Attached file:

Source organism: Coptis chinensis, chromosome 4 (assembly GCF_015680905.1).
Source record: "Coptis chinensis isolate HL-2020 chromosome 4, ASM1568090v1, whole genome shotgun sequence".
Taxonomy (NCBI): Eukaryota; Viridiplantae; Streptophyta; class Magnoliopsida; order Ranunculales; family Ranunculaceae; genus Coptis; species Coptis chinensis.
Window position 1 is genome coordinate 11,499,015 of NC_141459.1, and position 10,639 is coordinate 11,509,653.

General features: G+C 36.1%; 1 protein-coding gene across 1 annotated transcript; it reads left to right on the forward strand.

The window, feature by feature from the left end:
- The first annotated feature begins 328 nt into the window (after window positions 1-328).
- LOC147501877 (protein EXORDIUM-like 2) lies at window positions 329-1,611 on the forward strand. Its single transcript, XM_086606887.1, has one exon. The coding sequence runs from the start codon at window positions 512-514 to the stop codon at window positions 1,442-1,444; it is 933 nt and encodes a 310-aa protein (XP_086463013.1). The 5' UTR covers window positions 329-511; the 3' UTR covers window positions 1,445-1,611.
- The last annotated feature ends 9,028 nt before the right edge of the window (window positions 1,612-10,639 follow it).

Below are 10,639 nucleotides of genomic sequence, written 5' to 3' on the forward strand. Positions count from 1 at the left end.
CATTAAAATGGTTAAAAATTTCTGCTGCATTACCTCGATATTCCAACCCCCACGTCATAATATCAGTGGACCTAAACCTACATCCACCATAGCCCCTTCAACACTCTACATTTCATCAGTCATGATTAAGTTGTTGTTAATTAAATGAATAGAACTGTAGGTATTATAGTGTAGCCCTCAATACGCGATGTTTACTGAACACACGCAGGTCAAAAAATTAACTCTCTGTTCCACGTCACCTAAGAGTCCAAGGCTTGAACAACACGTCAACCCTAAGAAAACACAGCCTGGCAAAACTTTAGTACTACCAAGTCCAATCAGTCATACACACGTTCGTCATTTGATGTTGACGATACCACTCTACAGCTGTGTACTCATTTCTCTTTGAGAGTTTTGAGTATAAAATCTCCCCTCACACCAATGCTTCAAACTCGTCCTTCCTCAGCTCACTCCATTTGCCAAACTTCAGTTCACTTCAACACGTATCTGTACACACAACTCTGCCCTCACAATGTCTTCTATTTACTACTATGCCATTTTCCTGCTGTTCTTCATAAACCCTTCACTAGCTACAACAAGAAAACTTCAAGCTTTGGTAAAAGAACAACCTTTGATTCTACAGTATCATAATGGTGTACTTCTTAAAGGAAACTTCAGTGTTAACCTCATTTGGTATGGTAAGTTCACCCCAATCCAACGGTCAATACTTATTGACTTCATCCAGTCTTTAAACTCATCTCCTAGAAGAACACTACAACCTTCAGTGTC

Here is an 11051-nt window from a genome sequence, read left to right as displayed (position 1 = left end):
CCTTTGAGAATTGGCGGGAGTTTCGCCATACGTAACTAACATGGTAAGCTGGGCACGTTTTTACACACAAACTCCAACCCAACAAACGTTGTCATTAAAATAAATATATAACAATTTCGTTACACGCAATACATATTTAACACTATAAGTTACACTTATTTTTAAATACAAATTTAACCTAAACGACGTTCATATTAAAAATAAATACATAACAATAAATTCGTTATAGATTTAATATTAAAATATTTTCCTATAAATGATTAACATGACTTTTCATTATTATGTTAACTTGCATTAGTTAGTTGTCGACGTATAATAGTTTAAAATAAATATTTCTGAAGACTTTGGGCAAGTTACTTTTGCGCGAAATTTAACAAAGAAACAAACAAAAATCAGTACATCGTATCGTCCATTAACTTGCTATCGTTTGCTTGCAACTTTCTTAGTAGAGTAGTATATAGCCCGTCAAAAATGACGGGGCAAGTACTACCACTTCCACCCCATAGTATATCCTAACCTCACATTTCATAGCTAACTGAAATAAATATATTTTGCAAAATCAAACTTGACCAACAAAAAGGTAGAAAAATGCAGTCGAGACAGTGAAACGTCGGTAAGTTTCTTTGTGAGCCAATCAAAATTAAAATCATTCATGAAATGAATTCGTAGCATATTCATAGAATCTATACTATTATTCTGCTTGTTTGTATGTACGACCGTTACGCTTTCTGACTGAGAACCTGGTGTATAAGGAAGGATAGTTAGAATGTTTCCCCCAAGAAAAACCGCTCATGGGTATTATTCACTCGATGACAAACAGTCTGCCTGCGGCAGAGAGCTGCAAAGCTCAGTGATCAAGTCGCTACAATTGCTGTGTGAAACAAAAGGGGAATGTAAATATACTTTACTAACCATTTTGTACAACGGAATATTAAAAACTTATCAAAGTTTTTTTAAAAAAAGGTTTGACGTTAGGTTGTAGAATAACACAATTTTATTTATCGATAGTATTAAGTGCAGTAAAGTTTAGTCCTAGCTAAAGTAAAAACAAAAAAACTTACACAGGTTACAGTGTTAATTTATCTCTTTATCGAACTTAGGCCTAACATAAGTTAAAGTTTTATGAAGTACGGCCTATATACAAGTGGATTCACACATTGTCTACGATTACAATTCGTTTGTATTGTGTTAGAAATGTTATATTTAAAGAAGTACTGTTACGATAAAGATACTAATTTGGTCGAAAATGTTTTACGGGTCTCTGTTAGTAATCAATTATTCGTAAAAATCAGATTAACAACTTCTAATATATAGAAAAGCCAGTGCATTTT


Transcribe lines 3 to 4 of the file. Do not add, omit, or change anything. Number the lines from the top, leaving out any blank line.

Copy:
Taxonomy (NCBI): Eukaryota; Viridiplantae; Streptophyta; class Magnoliopsida; order Ranunculales; family Ranunculaceae; genus Coptis; species Coptis chinensis.
Window position 1 is genome coordinate 11,499,015 of NC_141459.1, and position 10,639 is coordinate 11,509,653.